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Thomas Bulkowski’s successful investment activities allowed him to retire at age 36. He is an internationally known author and trader with 30+ years of stock market experience and widely regarded as a leading expert on chart patterns. He may be reached at

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Bulkowski's Setting Trading Goals

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Busted
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Market
Industrials (^DJI):
Transports (^DJT):
Utilities (^DJU):
Nasdaq (^IXIC):
S&P500 (^GSPC):
As of 10/19/2017
23,163 5.44 0.0%
9,887 -13.16 -0.1%
748 8.24 1.1%
6,605 -19.15 -0.3%
2,562 0.84 0.0%
YTD
17.2%
9.3%
13.4%
22.7%
14.4%
Tom's Targets    Overview: 10/16/2017
23,300 or 22,500 by 11/01/2017
10,300 or 9,700 by 11/01/2017
775 or 725 by 11/01/2017
6,700 or 6,500 by 11/01/2017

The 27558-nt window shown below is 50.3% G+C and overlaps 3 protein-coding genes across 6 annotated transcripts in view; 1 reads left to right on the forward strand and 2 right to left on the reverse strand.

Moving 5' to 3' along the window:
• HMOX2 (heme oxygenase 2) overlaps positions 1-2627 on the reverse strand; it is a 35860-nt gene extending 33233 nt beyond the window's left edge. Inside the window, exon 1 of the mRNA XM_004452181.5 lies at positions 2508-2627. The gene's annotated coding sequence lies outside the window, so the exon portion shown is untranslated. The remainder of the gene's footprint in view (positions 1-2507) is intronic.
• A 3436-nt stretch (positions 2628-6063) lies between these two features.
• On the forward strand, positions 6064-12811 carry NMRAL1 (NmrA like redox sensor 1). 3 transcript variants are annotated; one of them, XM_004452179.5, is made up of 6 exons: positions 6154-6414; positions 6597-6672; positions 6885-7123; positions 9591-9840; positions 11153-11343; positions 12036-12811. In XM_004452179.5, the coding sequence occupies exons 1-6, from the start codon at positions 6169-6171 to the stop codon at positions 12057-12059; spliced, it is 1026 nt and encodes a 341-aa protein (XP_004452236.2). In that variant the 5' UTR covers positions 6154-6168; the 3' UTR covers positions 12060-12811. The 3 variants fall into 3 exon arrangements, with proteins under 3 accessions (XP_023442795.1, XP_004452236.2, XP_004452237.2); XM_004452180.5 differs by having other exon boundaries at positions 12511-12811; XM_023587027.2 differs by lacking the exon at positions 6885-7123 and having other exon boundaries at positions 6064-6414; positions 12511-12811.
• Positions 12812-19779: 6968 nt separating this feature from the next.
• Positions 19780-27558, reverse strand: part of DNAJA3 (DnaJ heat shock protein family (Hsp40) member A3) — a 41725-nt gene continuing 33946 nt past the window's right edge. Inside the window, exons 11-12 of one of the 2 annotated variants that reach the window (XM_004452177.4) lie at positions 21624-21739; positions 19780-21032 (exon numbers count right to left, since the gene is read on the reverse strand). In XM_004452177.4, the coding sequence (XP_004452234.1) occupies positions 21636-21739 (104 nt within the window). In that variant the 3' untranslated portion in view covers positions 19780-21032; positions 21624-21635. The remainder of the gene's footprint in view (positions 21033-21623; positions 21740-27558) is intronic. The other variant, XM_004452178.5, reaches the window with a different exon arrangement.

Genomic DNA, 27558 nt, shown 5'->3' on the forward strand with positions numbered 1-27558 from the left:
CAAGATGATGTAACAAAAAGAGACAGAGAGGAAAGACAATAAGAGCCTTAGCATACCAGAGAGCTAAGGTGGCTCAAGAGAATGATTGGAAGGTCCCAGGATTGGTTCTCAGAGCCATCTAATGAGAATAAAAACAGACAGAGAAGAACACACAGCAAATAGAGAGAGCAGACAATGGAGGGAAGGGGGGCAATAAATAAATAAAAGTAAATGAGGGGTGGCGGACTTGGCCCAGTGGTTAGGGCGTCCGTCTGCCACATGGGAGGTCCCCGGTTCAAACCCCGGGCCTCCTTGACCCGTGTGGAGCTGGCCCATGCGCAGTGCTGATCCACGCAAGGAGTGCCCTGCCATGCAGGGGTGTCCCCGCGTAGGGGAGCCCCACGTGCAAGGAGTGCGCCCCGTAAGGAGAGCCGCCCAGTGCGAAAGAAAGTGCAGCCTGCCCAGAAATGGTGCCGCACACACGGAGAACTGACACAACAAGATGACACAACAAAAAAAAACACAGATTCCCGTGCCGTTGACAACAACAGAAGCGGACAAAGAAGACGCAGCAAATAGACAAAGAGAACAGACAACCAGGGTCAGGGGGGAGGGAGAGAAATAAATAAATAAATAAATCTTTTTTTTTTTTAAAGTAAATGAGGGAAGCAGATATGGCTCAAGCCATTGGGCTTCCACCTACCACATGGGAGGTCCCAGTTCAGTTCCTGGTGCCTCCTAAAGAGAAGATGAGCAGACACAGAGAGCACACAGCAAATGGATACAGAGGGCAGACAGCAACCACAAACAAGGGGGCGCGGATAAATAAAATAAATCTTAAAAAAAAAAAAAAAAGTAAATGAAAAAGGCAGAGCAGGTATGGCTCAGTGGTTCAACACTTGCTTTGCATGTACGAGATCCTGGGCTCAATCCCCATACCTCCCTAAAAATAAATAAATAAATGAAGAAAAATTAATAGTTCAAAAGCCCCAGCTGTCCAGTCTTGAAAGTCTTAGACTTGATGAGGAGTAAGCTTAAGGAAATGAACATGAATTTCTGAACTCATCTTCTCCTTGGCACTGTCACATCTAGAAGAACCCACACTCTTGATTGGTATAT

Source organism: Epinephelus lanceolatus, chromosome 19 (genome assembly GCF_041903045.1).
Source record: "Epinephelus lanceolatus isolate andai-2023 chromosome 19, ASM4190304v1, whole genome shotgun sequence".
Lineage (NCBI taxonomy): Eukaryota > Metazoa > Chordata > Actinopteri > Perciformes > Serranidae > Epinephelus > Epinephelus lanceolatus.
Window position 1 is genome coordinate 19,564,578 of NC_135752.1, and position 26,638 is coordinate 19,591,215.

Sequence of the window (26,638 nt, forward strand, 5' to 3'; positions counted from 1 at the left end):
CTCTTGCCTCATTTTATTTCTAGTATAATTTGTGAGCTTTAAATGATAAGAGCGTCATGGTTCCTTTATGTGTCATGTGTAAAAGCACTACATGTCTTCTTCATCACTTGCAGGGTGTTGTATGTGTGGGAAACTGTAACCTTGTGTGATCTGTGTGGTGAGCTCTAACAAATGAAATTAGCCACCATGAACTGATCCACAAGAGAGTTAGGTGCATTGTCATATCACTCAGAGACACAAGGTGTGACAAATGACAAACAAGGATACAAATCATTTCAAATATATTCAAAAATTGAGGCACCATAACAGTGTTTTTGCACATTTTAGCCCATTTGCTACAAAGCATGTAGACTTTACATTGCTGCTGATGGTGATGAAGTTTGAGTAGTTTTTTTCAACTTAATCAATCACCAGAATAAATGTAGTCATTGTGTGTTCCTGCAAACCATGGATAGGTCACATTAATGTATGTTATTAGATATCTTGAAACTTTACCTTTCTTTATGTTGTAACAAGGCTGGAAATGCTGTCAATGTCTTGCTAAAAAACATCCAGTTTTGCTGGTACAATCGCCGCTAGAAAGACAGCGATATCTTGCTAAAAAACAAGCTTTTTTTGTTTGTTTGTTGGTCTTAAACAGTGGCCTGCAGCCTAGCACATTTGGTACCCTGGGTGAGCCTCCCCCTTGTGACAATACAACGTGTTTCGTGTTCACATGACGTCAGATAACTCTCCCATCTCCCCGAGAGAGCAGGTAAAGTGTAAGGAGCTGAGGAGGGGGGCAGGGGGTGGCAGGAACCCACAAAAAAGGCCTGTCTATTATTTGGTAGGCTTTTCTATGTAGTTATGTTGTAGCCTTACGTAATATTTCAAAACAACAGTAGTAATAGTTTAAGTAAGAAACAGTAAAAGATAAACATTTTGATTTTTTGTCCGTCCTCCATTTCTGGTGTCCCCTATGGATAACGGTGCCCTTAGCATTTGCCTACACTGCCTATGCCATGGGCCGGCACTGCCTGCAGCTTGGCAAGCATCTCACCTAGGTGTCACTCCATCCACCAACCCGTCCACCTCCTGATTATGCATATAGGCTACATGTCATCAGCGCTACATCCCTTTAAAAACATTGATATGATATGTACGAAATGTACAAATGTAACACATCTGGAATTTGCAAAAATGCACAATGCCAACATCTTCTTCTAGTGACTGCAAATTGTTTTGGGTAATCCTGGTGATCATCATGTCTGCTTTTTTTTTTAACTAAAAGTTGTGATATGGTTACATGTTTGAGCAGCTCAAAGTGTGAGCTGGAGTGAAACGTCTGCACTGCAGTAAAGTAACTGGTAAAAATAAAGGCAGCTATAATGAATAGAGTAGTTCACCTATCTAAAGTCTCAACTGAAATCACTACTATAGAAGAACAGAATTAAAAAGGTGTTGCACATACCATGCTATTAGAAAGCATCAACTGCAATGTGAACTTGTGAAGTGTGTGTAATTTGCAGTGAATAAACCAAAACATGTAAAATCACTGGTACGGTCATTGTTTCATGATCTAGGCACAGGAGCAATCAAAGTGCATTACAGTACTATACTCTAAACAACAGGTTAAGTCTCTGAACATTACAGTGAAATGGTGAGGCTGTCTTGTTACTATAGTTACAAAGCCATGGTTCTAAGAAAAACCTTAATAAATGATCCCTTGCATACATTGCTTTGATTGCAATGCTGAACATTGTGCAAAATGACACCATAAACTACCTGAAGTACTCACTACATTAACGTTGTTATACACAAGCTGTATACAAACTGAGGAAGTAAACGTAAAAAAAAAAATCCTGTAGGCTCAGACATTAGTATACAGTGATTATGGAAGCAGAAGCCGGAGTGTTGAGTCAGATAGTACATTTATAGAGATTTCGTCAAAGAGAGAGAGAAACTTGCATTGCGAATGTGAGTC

2,625 or 2,525 by 11/01/2017

Written by and copyright © 2005-2017 by Thomas N. Bulkowski. All rights reserved. Disclaimer: You alone are responsible for your investment decisions. See Privacy/Disclaimer for more information.

 

Setting Trading Goals: Basket Case Bob

I received an email from a person I will call Basket Case Bob which said he would grow his brokerage account from $15,000 to $25,000 in about 6 weeks. The markets were kind to him and he accomplished his goal a few days ahead of schedule. He moved more money into his brokerage account to build it up to $50,000. His new goal? $100,000 by the end of this year. I think that will be difficult to reach because it is a goal that only 4% of traders meet. Basket Case Bob is not a seasoned trader. In fact, he started trading a few months ago, and he has a full time job, too, but his timing is impeccable.